The people clamoring for outsourcing laws are of course the people most affected by it. And they have no compunction if more people lose their jobs, as long as they get in or stay in theirs. I am not blaming them - it's human nature. But if the job of the economy is to provide the most economic benefits to the most number of people, then laws limiting outsourcing are not the way to go.

Sunday, March 14, 2004

Sopranos Episode 2: Booooring

Okay, maybe they're still setting up the plot lines, but I practically fell asleep in tonight's episode. Yeah, there are some questions like: is Tony's cousin Tony really going legit after getting out of prison, or is this some set-up? Are the feds finally going to get some dirt on Tony?

As the final season of Sopranos, bets are that Tony gets wacked - how better to end a series on a mobster? So all the plot lines on the fed crackdowns seem like a red herring to me.

Wednesday, March 10, 2004

We Work For Little Pieces of Paper

Just Procrastinating links to a story of a woman who tried to spend a “million dollar bill” at Wallmart. Lots of people have seen these novelty items in the store and it surprises me that someone was stupid enough to try to pass one off as real currency (but isn’t there a saying about never underestimating the stupidity of the American people?).

The only difference between her novelty item and a real bill (besides the technical aspects of the type of paper and printing method) is the fact that our government says a $20 bill is “money”. That’s it: it’s money since the government says it is (fiat currency). If you think about it, it’s a little strange – we work for and then buy all sorts of goods and services by passing these little pieces of paper around. And more recently, all this is done virtually with bits of data being transferred between banks, credit unions, credit card companies and the like with no paper at all.

The evolution of money is an interesting topic and one of the reasons I got into collecting obsolete U.S. currency. Besides the historical and economic history in old currency, many of the old bills are like little pieces of art compared to the monopoly money our government is churning out today.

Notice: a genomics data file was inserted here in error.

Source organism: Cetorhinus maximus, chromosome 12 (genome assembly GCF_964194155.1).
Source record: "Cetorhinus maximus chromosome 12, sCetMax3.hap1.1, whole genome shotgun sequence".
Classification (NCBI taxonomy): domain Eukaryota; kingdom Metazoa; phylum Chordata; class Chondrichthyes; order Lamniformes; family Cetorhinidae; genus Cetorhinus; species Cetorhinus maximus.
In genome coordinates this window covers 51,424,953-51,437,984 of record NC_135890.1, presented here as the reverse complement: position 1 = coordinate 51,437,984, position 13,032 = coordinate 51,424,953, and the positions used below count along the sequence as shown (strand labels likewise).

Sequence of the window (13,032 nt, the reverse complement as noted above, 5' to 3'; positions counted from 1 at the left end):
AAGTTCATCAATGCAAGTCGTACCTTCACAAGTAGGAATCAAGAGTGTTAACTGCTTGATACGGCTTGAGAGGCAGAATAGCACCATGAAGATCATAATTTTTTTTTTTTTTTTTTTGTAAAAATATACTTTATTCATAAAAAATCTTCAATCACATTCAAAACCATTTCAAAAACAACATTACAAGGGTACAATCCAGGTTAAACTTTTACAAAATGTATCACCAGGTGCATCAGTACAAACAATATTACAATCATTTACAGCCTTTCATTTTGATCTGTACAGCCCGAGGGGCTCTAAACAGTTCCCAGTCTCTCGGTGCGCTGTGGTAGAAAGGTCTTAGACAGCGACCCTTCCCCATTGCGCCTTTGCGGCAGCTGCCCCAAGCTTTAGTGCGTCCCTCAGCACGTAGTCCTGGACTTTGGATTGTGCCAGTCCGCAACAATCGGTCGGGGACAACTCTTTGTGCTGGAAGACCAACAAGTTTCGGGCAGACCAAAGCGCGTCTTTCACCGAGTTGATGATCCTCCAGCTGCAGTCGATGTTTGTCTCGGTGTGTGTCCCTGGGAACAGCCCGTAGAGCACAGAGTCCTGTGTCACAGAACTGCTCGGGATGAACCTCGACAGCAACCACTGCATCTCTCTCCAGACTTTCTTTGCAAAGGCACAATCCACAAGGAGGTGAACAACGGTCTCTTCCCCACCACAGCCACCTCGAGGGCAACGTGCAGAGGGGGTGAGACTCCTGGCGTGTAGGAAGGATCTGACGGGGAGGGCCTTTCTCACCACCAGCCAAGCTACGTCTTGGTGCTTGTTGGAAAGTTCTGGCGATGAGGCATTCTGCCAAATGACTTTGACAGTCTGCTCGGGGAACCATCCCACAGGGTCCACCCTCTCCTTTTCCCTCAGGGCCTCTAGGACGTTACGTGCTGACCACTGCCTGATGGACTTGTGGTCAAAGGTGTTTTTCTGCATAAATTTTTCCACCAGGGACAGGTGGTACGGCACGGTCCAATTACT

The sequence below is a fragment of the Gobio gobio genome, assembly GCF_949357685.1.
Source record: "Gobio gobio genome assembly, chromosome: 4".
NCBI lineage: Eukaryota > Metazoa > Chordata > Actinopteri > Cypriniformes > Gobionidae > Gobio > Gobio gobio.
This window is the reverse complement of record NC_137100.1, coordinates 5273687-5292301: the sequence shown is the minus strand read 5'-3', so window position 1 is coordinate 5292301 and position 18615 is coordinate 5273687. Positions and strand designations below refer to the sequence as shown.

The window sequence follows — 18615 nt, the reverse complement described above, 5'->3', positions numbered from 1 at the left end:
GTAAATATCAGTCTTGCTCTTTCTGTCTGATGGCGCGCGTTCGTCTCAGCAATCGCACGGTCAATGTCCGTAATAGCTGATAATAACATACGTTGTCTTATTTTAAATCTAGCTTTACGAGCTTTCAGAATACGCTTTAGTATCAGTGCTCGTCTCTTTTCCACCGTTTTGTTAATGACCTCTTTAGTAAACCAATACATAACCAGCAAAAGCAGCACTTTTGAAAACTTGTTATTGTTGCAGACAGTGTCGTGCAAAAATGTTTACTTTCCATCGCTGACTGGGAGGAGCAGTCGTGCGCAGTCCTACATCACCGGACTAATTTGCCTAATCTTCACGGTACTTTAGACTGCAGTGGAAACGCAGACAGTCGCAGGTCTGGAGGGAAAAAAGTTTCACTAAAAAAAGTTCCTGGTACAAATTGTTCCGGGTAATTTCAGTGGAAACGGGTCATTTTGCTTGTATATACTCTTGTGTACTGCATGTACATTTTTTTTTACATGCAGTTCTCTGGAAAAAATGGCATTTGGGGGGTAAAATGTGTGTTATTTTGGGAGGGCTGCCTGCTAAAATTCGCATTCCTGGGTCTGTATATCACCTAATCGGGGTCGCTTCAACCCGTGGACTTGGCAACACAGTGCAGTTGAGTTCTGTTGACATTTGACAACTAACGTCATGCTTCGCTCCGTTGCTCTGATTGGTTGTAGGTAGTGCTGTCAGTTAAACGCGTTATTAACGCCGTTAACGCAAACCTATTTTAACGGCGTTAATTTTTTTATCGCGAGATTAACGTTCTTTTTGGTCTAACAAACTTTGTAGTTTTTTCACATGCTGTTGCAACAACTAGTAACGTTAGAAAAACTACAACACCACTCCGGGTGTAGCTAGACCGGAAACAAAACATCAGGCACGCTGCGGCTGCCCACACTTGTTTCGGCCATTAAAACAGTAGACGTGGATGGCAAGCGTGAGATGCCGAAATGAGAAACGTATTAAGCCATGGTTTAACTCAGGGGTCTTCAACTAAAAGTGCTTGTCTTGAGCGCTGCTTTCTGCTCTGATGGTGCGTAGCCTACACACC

I am what is called a “type” collector. Once I get a type of currency I move on to the next note (other people collect series, serial numbers, portaits, signatures, the list is nearly endless). For example, here are just a few of the types of small-size $1 notes issued since 1928 (all from my collection):

Note that this small slice of my collection contains silver certificates and a U.S. note. Other types of money that have been issued include gold certificates, national bank notes, federal reserve bank notes (FRBN), and most recently federal reserve notes (FRN). This is another interesting aspect of collecting, which is understanding the different schemes the government has tried to create money.

Besides types of notes, U.S. currency can be broadly divided into “large size” and “small size” notes, the small size notes being the size of the notes in your wallet, which started being issued in 1928 as a way to save money on printing costs. Large size notes tend to be more expensive due to their age, but are also the most beautiful, interesting and rarest notes in the hobby since the larger size gave the engraver more space to show his craft, as shown by this obverse of the 1914 $1 Federal Reserve Bank Note (FRBN) in my collection:

And for that woman? She should have known that the largest bill ever printed by the U.S. government was $100,000, but was used only for internal transfers between the federal banks and never put (and illegal to posses) in private circulaiton

The largest bill ever printed for general circulation was $10,000, and although ALL U.S. currency ever issued is redeemable at face value at your nearest bank, this bill would fetch well into the six figures in a private sale (most known examples are in museums).

The largest "current" bill in circulation is $100, so if you see anything larger than this it is either a phony or worth a lot more than its face value as a collector's item ($1000 bills are still out there and worth anywhere from $1200 up, so don't spend them as cash).

Tuesday, March 09, 2004

If You Are Against Outsourcing, You Must Be Against The "Do Not Call Registry"

So you are upset about Americans losing jobs?

1. Telemarketing Jobs Lost Due to "Do Not Call List" - 2 million to 6.5 million, according to the Direct Marketing Association.

2. Jobs Lost in U.S. Due to Outsourcing - Hard to find an exact number for an issue so many people are upset about, but halfway down this article it states that Forester Research estimates 3.3 million jobs will be be outsourced by 2015

So if you are upset about 3.3 million jobs going overseas in the next decade and want to so something, it seems to me that getting rid of the Do Not Call Registry will be a much faster and easier way to bring back jobs to America. After all, as I stated before, one of the riskiest things about doing business in the U.S. is being regulated out of existance by the government - which also leads to a loss of jobs - which is what happened to telemarketers.